When Reiman gave his own endorsement of the arts to that group and NET Nebraska’s television audience, it was tough not to recall our conversation in his office earlier that day. High school gymnasiums are not known for their acoustics — cheering and jeering work to the home team’s advantage when allowed to clang around the room in rampancy. But as the location in which the Auburn High School’s bands and choirs perform their bi-annual shows, the ones for which they practice and prepare all year, some say, the building is woefully inadequate.
* * *
Auburn High School opened in the 1970’s, the cafeteria’s north wall constructed with the intent to one day knock it out for a dedicated performing arts center addition. Such a building, in any iteration (and there are currently a handful of proposals) would house classrooms, lockers, rehearsal rooms and a dedicated performance space with the proper acoustics and seating to house top-quality, countywide events.
Decades later, that wall remains untouched, the town absent a place Reiman and others believe music students deserve. Various arts-positive groups, including a nonprofit advocacy group aptly titled The Performing Arts Center, have pushed to pass school bonds and raise private funds. In fact, an early-2017 City of Auburn survey compiled a “wishlist” via community survey of the public services residents wish to see completed, with a performing arts center at the top, next to a community sports facility.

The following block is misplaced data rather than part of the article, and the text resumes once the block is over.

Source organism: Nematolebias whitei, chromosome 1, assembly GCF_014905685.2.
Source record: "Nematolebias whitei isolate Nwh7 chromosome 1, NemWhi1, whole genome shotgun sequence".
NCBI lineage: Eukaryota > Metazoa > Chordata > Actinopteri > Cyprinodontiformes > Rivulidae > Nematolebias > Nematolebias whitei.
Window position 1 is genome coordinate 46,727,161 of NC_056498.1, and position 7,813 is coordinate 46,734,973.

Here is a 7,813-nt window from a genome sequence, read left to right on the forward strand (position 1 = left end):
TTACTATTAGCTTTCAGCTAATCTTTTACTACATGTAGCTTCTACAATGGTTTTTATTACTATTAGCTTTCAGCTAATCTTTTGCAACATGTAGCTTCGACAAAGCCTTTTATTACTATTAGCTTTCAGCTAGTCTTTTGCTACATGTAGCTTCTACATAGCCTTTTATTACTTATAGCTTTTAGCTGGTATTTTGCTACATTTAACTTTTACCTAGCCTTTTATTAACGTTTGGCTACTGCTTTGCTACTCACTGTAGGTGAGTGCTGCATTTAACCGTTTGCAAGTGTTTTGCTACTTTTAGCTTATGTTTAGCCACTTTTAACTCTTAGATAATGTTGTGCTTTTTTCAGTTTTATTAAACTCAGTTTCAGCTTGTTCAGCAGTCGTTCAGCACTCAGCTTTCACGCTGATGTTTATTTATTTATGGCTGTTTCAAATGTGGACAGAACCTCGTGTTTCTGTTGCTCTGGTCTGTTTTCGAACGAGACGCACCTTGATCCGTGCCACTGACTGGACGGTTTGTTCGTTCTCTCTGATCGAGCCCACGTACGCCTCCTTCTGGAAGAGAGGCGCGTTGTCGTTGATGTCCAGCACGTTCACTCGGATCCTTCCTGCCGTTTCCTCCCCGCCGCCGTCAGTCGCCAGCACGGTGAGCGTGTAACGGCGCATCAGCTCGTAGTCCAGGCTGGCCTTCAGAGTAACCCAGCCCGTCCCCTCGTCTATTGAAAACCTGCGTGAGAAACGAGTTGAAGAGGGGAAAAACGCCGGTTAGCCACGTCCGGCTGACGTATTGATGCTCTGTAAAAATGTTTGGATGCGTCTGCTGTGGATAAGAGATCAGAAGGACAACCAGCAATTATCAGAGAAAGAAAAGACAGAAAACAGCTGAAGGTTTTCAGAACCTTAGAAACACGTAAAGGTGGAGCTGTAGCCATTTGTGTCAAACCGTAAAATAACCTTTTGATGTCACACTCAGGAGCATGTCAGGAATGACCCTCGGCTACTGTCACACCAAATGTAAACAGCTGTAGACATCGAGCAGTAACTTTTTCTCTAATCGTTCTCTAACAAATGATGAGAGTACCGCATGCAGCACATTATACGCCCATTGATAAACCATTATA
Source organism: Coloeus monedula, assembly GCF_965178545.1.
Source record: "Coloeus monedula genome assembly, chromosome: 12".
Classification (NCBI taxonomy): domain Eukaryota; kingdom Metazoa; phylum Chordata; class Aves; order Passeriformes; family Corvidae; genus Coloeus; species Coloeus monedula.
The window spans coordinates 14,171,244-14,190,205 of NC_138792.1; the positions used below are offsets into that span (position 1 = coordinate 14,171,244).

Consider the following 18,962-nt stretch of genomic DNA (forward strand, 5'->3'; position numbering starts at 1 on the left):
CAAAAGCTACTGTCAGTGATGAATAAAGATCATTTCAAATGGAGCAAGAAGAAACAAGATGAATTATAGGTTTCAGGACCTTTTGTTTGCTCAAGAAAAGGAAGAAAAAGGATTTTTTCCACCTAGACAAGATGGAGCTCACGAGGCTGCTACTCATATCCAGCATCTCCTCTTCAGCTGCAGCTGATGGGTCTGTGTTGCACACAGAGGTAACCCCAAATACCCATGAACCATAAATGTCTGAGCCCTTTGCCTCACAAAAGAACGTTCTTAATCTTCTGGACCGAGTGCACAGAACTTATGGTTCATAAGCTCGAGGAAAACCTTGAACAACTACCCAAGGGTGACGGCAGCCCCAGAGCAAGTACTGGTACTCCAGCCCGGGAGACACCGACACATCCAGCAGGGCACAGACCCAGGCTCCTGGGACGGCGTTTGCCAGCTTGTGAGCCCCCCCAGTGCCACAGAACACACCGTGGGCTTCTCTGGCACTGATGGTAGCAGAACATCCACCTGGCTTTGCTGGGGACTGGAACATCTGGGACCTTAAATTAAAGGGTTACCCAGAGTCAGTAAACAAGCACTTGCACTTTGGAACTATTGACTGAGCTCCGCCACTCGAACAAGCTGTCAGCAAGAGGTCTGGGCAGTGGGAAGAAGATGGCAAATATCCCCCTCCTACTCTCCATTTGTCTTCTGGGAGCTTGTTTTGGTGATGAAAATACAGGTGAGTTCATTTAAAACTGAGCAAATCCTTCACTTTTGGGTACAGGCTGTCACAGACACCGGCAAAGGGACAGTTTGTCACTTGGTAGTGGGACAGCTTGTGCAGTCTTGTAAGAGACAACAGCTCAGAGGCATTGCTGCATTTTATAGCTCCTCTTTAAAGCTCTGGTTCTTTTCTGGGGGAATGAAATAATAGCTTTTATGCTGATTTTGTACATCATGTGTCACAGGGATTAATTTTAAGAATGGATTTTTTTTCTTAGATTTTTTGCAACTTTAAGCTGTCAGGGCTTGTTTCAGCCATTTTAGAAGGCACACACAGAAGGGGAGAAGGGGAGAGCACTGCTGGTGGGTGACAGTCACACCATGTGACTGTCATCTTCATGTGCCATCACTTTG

Auburn residents have had this particular question placed in front of them twice within the past decade. In 2008, the county voted on three ballot measures: a brand new middle school, gymnasium practice space and a performing arts center. The first measure passed, allowing sixth through eighth graders to move to updated facilities (and the district to move into its current home at 1713 J St). Both the gym and PAC were defeated — the latter by eight votes. In May 2017, another ballot question failed nearly two to one.
Pastor John Rathjen, who was in the audience during the NELPS video premiere, is part of the group currently tasking itself with raising money for a performing arts space in Auburn. In September 2013, he and a small group of colleagues revived the Performing Arts Center corporation, which started in 1996, as a 501(c)(3) nonprofit organization aimed at generating community and private support for a dedicated performing arts building.
Rathjen broke from vacation bible school preparation at Trinity Evangelical Lutheran Church, on the southeast corner of town, earlier that day to talk about the group’s endeavors. The Grand Island native graduated seminary in 1995, serving at a church in Hutchinson, Minn. (five hours west of downtown Minneapolis) before landing in Auburn in 2001.
In a small conference room, surrounded by boxes stuffed with educational materials, Rathjen speaks candidly about the organization’s small but earnest efforts and about his staunch belief in the ways students benefit from arts programs. He talks about his children: his daughter Heidi, who came out of her shell after joining choir her sophomore year, eventually scoring a lead role in a school play; and his son Micah, now at UNL, who swore he would never join show choir before ending up in the front row.